Cheese prices reverse course
CME cash cheese prices headed lower again last week as traders absorbed the neutral to bearish December Milk Production and Cold Storage reports.
Block Cheddar, after jumping 11 cents the previous week, closed Friday at $1.4725 per pound, down 9 1/4-cents on the week and 21 1/2-cents below a year ago.
The barrels finished at $1.32, down 2 1/2-cents and 12 3/4-cents below a year ago. Nine cars of block were sold on the week and 20 of barrel.
The blocks were down a half-cent both Monday and Tuesday, slipping to $1.4625 per pound. The barrels held both days at $1.32, an unsustainable 14 1/4-cents below the blocks.
Central cheese plant managers are experiencing seasonal slowdowns, according to Dairy Market News, and taking time to make updates and repairs while others continue seven-day workweeks, and plan to for the foreseeable future.
Some discounted spot milk changed hands and a number of cheese producers reported that offers have yet to decrease. Barrel processors are “facing a stark disadvantage right now regarding market prices,” and continue to report fairly slow orders.
Central cheese inventories vary but “the market tone has yet to find its footing,” according to DMN. “Much of the last quarter of 2017 presented cheese sellers and buyers with a confounding inverted price gap. Up to this point in 2018, the price gap, although no longer inverted, has grown to what contacts assert to be antithetical to a stable market.”
Readily available milk in the West is stimulating more cheese production. Cheese supplies remain substantial despite processors’ efforts to keep inventories in check. Super Bowl interest for mozzarella is helping support the market. International cheese inquiries are slower for some sellers, while others report strong demand partly due to the recent drop in prices.
Cash butter closed Friday at $2.13 per pound, a penny higher on the week but 9 cents below a year ago, with 12 cars exchanging hands last week.
The butter was steady Monday but inched up a penny and a quarter Tuesday, to $2.1425.
A snowstorm early in the week saw Central butter plants in affected areas down on employees and forced to reduce output. Hauling delays and trucking obstacles were also reported.
Western butter makers say the market tone is “quiet” but butter output is “active amidst abundant supplies of cream and manufacturers are running churns near capacity.”
Cash Grade A nonfat dry milk ended the week at 71 cents per pound, up a quarter-cent but 23 3/4-cents below a year ago.
The powder was down a half-cent Monday and stayed there Tuesday, at 70 1/2-cents per pound.
Milk up 1.2 percent
December U.S. milk output was up for the 48th consecutive month and totaled 17.0 billion pounds in the top 23 states, according to preliminary USDA data, up 1.2 percent from December 2016. The 50-state total, at 18.0 billion pounds, was up 1.1 percent. Revisions lowered the November 23-state estimate 24 million pounds, to 16.2 billion, up just 1.0 percent.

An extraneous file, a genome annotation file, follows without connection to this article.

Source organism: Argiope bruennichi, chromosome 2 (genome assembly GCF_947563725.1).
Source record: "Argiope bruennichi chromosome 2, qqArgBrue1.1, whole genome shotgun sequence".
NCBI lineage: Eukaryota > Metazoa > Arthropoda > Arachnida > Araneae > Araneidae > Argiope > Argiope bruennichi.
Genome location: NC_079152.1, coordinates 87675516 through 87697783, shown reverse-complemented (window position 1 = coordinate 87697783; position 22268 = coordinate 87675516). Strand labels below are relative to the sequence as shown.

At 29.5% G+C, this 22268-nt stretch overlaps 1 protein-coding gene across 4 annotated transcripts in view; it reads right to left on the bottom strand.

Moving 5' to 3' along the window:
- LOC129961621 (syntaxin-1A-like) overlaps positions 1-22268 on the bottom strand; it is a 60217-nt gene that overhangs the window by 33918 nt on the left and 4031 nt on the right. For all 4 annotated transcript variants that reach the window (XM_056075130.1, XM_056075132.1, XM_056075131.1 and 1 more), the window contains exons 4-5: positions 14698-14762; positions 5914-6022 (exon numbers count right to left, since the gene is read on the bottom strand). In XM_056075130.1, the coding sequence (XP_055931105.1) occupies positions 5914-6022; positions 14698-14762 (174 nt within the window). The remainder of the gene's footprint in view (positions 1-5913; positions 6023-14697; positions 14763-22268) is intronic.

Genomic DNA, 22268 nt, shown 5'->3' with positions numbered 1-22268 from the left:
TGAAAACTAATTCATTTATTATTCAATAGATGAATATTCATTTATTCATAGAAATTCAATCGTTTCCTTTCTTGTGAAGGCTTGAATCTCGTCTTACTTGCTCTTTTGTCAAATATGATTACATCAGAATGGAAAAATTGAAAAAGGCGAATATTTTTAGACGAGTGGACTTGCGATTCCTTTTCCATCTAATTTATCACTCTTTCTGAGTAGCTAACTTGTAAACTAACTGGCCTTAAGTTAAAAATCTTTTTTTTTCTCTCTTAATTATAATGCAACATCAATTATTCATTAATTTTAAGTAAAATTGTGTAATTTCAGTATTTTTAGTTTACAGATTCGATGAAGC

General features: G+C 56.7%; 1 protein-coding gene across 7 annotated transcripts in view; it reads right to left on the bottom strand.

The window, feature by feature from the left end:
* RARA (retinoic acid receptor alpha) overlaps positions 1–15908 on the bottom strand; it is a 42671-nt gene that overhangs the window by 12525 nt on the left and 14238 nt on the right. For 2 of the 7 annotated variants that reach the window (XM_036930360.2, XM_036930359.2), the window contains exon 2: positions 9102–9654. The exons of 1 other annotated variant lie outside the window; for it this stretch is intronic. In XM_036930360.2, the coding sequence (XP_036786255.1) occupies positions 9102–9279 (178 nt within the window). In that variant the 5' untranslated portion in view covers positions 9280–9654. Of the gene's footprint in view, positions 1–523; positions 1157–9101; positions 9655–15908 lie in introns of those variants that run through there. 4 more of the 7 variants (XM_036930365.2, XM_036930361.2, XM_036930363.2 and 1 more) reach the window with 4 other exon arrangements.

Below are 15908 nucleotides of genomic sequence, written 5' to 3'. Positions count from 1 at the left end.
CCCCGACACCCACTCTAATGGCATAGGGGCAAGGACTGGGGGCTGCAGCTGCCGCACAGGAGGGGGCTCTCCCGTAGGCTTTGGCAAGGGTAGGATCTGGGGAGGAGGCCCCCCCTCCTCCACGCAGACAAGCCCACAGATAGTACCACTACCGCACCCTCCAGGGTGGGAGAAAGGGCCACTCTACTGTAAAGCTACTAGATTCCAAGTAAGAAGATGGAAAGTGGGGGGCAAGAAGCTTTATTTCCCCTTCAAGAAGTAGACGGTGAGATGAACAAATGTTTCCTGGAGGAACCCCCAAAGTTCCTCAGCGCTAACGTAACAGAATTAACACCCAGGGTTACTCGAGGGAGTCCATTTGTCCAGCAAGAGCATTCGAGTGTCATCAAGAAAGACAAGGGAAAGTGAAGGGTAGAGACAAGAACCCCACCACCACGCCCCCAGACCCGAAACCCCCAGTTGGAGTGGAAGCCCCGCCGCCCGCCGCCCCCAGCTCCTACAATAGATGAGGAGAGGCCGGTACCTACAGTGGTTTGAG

December milk cow numbers totaled 8.74 million head in the 23 states, up 3,000 from November and 54,000 more than a year ago. The 50-state total, at 9.4 million head, was up 1,000 from November and 47,000 above a year ago. Output per cow averaged 1,943 pounds in the 23 states, up 11 pounds.
The data, pending December revisions, pegs 2017 milk output for the 50 states at 215.43 billion pounds, up almost 3 billion pounds or 1.4 percent from 2016. Cow numbers were up 64,000 and output per cow was up 164 pounds from 2016.
California output was down just 0.3 percent from 2016, thanks to a 10-pound increase per cow, partially offsetting a drop of 14,000 cows. However, that was the 12th consecutive month the Golden State trailed the previous year. Wisconsin was up 1.0 percent, on a 25-pound gain per cow, offsetting a loss of 3,000 head.
New York dropped 2.2 percent on a 60-pound drop per cow, though cow numbers were up 5,000 head. Idaho was off 0.2 percent on a 5-pound drop per cow. Cow numbers were unchanged. Pennsylvania was up 0.5 percent on a 10-pound gain per cow. Cow numbers were unchanged. Minnesota was up 1.1 percent, on a 40-pound gain per cow, offsetting a 5,000 cow loss.
Michigan was up 2.5 percent on a 40-pound gain per cow and 3,000 more cows. New Mexico was up 3.1 percent on 7,000 more cows and a 20-pound gain per cow. Texas was up a tank busting 8.1 percent, thanks to 25,000 more cows and an impressive 55-pound gain per cow. Washington state was down 1.1 percent on a 15-pound loss per cow and 1,000 fewer cows milked.
Plenty in storage
The Agriculture Department’s latest Cold Storage report shows Dec. 31 butter stocks at 169.1 million pounds, up 9.8 million pounds or 6.2 percent from November and 3.1 million, or 1.9 percent above December 2016. The November estimate was revised up 435,000 pounds from last month’s report.
American type cheese, at 746.8 million pounds, was up 13.4 million pounds, or 2 percent from November and 20.4 million or 3 percent above a year ago. The other cheese category totaled 507.3 million pounds, up 1 percent from November and 13 percent above a year ago.
The total cheese inventory stood at 1.28 billion pounds, up 22 million pounds, or 2 percent from November and 82.3 million pounds, or 7 percent above a year ago.
U.S. dairy cow culling was up in December but down from a year ago. The latest Livestock Slaughter report shows an estimated 247,300 head were slaughtered under federal inspection, up 3,600 head from November but 5,700 head below a year ago. Culling in 2017 totaled 2.99 million head, up 102,700 or 3.6 percent from a year ago.